But I visited him. Finally. After 50 years of caring nothing for a man who cared nothing for me, God rattled my cage of a heart and sent me from Alaska down to Florida to see him. He was in his eighties then and in a nursing home. I couldn’t believe what I found. 

The 4 day visit did not go well.  On the first day, my father, with all of his teeth gone, but his 88 year old face still unwrinkled, proclaimed his atheism again. In halting breathy words he made it clear he still didn’t believe in God. And he thought I was a fool because I did.

I was defensive. I sniped back. I  remembered why I had never liked him. But didn’t I come here to try and love him? I wasn’t doing a very good job.

But slowly, slowly, I began to see beyond my own hurt and dislike. He was so very alone. Did anyone love him? I calmed down, just focused on being with him. Giving him space when he needed it. Helping him eat his dinner in the dining hall. On the last day, knew, after 30 years of absence from his life, I knew I would come again. I wanted someone to love him. More, I wanted him to know about a love so much better than mine---the love of God. Had he seen it in me? If I asked him, he would look at me blankly, I am sure.


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It was time now to leave. I inched toward the exit doors, my heart tight and heavy. A woman sat at a table near the door smiling at me. It was Sally. My father had introduced me to her that first day as she hobbled down the hall, her body twisted with arthritis.

I hesitated, then came over to her table. “Sally, I’ve got to go catch my plane. But I’m so thankful that my father has a friend here. “

“Oh yes,” she smiled back, her eyes on mine.

“Does my father talk to you?”

“He doesn’t say a lot, but yes, we talk.”

“What do you talk about?”

“Your father and I and Bill, we meet out back in the smoking shed every day. We talk about God. Your father says he doesn’t believe in God, but I’m not so sure.” She lifts her eyebrows and looks wise.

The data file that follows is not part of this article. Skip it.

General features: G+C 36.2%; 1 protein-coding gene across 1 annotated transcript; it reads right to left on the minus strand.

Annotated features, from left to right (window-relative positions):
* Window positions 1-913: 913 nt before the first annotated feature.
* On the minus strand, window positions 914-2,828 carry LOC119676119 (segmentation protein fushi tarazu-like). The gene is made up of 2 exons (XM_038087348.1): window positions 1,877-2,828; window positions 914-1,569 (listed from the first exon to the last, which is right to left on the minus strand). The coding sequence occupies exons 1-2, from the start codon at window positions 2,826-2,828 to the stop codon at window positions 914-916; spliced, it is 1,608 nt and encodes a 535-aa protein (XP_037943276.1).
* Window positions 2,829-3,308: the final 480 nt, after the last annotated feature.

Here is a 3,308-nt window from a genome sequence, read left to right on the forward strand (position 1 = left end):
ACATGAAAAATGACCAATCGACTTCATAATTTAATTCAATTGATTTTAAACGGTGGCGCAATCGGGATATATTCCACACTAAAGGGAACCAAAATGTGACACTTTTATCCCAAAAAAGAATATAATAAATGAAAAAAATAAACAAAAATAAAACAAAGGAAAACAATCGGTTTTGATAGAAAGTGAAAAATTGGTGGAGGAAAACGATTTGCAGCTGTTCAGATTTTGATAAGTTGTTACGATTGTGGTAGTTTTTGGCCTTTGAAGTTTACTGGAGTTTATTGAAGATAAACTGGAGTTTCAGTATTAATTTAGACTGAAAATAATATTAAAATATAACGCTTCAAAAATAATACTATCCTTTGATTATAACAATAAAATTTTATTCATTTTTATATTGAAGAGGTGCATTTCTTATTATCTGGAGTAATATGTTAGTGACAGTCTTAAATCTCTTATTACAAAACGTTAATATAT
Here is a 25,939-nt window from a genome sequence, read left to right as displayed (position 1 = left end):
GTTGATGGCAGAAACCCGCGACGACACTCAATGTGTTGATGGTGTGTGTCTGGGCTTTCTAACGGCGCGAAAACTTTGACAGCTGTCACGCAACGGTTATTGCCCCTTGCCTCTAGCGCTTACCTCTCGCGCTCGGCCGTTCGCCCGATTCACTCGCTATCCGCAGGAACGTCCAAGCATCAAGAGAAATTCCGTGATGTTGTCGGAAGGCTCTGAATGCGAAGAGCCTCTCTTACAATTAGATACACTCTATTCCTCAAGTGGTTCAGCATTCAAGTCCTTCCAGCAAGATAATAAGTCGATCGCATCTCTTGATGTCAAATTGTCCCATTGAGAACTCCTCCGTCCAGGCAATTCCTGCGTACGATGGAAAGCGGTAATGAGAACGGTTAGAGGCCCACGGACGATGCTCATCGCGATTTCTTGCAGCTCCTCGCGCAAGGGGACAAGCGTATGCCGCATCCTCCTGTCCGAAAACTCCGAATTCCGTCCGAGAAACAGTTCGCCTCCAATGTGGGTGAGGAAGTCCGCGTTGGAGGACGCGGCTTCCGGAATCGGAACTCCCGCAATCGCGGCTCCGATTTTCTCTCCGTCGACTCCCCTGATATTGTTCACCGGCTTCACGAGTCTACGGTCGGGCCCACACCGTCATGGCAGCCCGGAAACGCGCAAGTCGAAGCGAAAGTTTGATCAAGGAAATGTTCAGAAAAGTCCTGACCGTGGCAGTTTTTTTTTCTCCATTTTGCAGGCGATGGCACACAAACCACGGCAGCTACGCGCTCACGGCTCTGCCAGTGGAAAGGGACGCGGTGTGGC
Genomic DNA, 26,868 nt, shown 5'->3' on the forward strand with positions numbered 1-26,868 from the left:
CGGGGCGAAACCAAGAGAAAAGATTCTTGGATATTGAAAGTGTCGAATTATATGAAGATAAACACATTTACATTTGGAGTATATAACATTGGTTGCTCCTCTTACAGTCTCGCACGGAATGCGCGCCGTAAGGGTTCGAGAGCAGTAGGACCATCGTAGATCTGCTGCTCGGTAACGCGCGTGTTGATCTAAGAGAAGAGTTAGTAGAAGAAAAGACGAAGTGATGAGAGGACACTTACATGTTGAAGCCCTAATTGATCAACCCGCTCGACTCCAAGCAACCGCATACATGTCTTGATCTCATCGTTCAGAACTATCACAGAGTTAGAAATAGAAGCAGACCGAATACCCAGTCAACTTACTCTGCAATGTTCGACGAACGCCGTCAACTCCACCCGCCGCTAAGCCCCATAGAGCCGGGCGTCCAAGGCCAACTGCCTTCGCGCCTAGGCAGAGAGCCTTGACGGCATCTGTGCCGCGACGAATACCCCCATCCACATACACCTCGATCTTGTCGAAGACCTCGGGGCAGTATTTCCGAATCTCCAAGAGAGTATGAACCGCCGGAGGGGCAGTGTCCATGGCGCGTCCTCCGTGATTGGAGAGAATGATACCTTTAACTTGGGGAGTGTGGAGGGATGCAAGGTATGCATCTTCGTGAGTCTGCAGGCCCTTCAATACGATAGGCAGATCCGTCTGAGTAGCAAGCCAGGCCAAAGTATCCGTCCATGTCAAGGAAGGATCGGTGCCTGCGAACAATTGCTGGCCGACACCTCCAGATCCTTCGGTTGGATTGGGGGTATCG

My eyes widen. “You talk about the Lord with my father?” I did not even know she was a believer.

“I sure do,” she says, smiling her beatific smile.

I see Sally and my father out in the smoking shed sharing cigarettes and the gospel.

I grabbed her hands, curled mine over her swollen, curled fingers. ‘You’re the answer to my prayers.”  We talked for five more minutes, then hugged, promised to pray for one another. I walked out, my mind ablaze.

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Are God’s mercies really this vast? Narrow is the gate that leads to heaven, and so shall it always be, but wide are God’s mercies, so much wider and vaster than ever I knew. This was his love for my father. And had I not seen this same love even toward me? 


And this is how it went: Jesus, the hound of heaven, lovingly dogged my father’s heels all his days, even at the last. 

A loving witness was constantly present with my reclusive, renegade father who had no friends.

I don’t know if my father ever yielded to the God he was unsure of before he breathed his last lung of air.  But I got to go visit him two more times. I got to love him. I got to live out Mercy. I got to see these staggering displays of God’s character and heart. How narrow, yes, is the gate, but how inclusive His invitation, how wide and never-ending are his mercies.


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This Father’s Day, Go and be mercy to any father who needs it.


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Every Father's Day it is my joy to give away 5 Forgiving Our Fathers and Mothers: Finding Freedom from Hurt and Hate. (It tells the rest of my story with my father---which ends so differently than I imagined. It's been translated into 8 languages and by God's great mercies has led to much healing.)